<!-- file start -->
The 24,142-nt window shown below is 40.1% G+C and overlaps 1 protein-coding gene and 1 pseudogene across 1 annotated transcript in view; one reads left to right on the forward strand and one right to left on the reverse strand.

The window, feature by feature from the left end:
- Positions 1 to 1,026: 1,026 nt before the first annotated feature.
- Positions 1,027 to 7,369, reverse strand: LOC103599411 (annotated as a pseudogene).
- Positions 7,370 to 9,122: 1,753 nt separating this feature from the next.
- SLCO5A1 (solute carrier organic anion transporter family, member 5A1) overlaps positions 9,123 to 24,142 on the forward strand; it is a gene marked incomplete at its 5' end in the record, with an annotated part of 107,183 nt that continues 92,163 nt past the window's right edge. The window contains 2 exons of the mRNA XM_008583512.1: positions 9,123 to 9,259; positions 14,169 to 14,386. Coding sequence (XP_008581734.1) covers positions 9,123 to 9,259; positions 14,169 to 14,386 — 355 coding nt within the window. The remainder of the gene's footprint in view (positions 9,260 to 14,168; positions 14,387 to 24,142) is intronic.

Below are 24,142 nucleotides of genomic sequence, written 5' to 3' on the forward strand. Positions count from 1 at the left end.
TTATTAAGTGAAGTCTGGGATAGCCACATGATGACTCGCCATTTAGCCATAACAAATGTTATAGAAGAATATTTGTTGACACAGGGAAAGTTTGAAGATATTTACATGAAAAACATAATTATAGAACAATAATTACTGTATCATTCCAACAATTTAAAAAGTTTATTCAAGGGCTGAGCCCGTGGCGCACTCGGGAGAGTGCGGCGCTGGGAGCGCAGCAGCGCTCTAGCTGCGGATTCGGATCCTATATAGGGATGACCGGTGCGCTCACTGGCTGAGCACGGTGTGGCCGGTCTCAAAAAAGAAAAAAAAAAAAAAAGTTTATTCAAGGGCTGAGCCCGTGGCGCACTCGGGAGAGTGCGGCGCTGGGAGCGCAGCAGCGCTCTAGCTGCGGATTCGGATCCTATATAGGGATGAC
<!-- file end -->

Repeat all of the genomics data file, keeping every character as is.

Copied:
The 24,142-nt window shown below is 40.1% G+C and overlaps 1 protein-coding gene and 1 pseudogene across 1 annotated transcript in view; one reads left to right on the forward strand and one right to left on the reverse strand.

The window, feature by feature from the left end:
- Positions 1 to 1,026: 1,026 nt before the first annotated feature.
- Positions 1,027 to 7,369, reverse strand: LOC103599411 (annotated as a pseudogene).
- Positions 7,370 to 9,122: 1,753 nt separating this feature from the next.
- SLCO5A1 (solute carrier organic anion transporter family, member 5A1) overlaps positions 9,123 to 24,142 on the forward strand; it is a gene marked incomplete at its 5' end in the record, with an annotated part of 107,183 nt that continues 92,163 nt past the window's right edge. The window contains 2 exons of the mRNA XM_008583512.1: positions 9,123 to 9,259; positions 14,169 to 14,386. Coding sequence (XP_008581734.1) covers positions 9,123 to 9,259; positions 14,169 to 14,386 — 355 coding nt within the window. The remainder of the gene's footprint in view (positions 9,260 to 14,168; positions 14,387 to 24,142) is intronic.

Below are 24,142 nucleotides of genomic sequence, written 5' to 3' on the forward strand. Positions count from 1 at the left end.
TTATTAAGTGAAGTCTGGGATAGCCACATGATGACTCGCCATTTAGCCATAACAAATGTTATAGAAGAATATTTGTTGACACAGGGAAAGTTTGAAGATATTTACATGAAAAACATAATTATAGAACAATAATTACTGTATCATTCCAACAATTTAAAAAGTTTATTCAAGGGCTGAGCCCGTGGCGCACTCGGGAGAGTGCGGCGCTGGGAGCGCAGCAGCGCTCTAGCTGCGGATTCGGATCCTATATAGGGATGACCGGTGCGCTCACTGGCTGAGCACGGTGTGGCCGGTCTCAAAAAAGAAAAAAAAAAAAAAAGTTTATTCAAGGGCTGAGCCCGTGGCGCACTCGGGAGAGTGCGGCGCTGGGAGCGCAGCAGCGCTCTAGCTGCGGATTCGGATCCTATATAGGGATGAC